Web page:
Exactly How Provocative are U.S.-ROK Military Exercises?

Korea Chair Platform

Between 6:31AM to 6:41 AM on Sunday, March 2, North Korea fired off two short-range ballistic missiles (SRBMs) from the western port city of Nampo into the East Sea. A few hours after the Scud-Cs landed into the sea, the U.S. and the ROK began their annual joint military exercises Key Resolve (March 2 – 13) and Foal Eagle (March 2 – April 24). It is hardly coincidence that a North Korean provocation took place on the same day the exercises began.

History shows that North Korea tends to respond to these exercises – which they denounce yearly as a rehearsal for an invasion of the North – not only with rhetoric, but also with kinetic provocations. It is almost axiomatic that North Korea will conduct some form of provocation in response to U.S.-ROK military exercises but the nature of the causal relationship between exercises and provocations is unclear.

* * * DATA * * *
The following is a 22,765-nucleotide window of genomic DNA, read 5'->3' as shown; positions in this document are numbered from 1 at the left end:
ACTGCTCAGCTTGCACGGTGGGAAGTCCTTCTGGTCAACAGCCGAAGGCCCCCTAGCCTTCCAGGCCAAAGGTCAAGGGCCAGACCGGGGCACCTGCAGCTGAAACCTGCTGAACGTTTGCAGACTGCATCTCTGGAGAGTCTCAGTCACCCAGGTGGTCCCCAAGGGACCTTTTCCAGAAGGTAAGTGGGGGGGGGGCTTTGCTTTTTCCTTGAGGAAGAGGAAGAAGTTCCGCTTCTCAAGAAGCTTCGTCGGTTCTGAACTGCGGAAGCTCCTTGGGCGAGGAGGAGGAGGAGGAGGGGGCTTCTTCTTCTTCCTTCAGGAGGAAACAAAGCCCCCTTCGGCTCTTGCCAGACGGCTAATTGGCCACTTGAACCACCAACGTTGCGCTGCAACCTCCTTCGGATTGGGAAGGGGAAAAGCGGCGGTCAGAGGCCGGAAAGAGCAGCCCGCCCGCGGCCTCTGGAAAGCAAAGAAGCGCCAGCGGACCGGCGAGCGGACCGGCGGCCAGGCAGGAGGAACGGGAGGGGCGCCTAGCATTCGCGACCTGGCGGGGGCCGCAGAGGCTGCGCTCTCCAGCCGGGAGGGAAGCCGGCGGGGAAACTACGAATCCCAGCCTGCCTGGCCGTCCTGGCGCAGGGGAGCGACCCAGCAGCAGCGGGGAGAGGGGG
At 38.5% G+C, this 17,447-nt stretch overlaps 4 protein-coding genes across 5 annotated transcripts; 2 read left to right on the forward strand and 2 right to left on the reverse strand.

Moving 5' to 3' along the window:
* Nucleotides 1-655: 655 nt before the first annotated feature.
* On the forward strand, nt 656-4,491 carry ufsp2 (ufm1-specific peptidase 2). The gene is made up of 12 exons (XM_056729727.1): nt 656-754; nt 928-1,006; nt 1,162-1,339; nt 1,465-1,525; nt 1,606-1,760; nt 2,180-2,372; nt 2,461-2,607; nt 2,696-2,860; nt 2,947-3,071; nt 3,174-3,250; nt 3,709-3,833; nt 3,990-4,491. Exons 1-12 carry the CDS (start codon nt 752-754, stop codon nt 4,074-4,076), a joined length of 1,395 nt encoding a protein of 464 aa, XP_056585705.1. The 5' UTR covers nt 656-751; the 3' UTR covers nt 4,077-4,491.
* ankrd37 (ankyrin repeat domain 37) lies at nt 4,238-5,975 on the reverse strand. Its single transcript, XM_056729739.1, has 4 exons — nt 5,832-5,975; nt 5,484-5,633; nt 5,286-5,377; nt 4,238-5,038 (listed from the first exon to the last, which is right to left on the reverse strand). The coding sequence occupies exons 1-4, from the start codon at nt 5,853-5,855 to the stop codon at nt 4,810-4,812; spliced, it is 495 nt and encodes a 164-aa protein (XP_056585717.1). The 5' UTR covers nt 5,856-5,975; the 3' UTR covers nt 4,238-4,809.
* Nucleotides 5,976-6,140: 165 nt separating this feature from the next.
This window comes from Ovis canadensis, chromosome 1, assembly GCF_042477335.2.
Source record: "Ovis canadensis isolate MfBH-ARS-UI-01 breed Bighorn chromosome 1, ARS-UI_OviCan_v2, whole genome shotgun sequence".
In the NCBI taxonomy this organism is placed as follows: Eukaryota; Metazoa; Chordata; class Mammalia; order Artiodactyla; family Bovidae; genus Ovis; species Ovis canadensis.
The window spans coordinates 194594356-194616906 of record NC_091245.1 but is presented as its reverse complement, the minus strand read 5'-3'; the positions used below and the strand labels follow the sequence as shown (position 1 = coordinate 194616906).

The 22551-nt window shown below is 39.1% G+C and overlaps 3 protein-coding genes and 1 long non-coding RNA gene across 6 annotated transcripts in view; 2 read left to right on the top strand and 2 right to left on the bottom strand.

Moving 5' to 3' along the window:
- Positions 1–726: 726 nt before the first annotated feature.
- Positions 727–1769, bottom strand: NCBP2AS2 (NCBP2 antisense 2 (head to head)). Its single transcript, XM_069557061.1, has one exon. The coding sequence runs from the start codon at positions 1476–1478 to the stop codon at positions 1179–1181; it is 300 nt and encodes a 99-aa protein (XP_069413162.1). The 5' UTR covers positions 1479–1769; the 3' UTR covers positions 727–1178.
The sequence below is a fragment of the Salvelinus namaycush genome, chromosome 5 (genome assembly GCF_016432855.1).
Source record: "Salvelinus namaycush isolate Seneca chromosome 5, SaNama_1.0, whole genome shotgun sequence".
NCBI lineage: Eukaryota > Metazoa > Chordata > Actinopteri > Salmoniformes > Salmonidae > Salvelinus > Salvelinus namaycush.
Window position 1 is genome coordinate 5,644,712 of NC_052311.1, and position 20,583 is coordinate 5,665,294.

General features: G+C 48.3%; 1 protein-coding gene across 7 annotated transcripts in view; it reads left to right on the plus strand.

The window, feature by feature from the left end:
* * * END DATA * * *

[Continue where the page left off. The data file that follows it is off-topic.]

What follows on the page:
From a cursory look, it seems that the U.S.-ROK military exercises always lead to negative North Korean responses, worsening relationships, and increased tension in the peninsula. Typical DPRK propaganda charges that "the U.S. is to blame for increasing tension in the region by staging provocative exercises every year." Is this really the case? Do exercises ‘cause’ North Korean provocations? Or are North Korean provocations driven by internal factors? Are there periods of exercises in which the North has not provoked?

Victor Cha
Senior Vice President for Asia and Korea Chair

Na Young Lee, and Andy Lim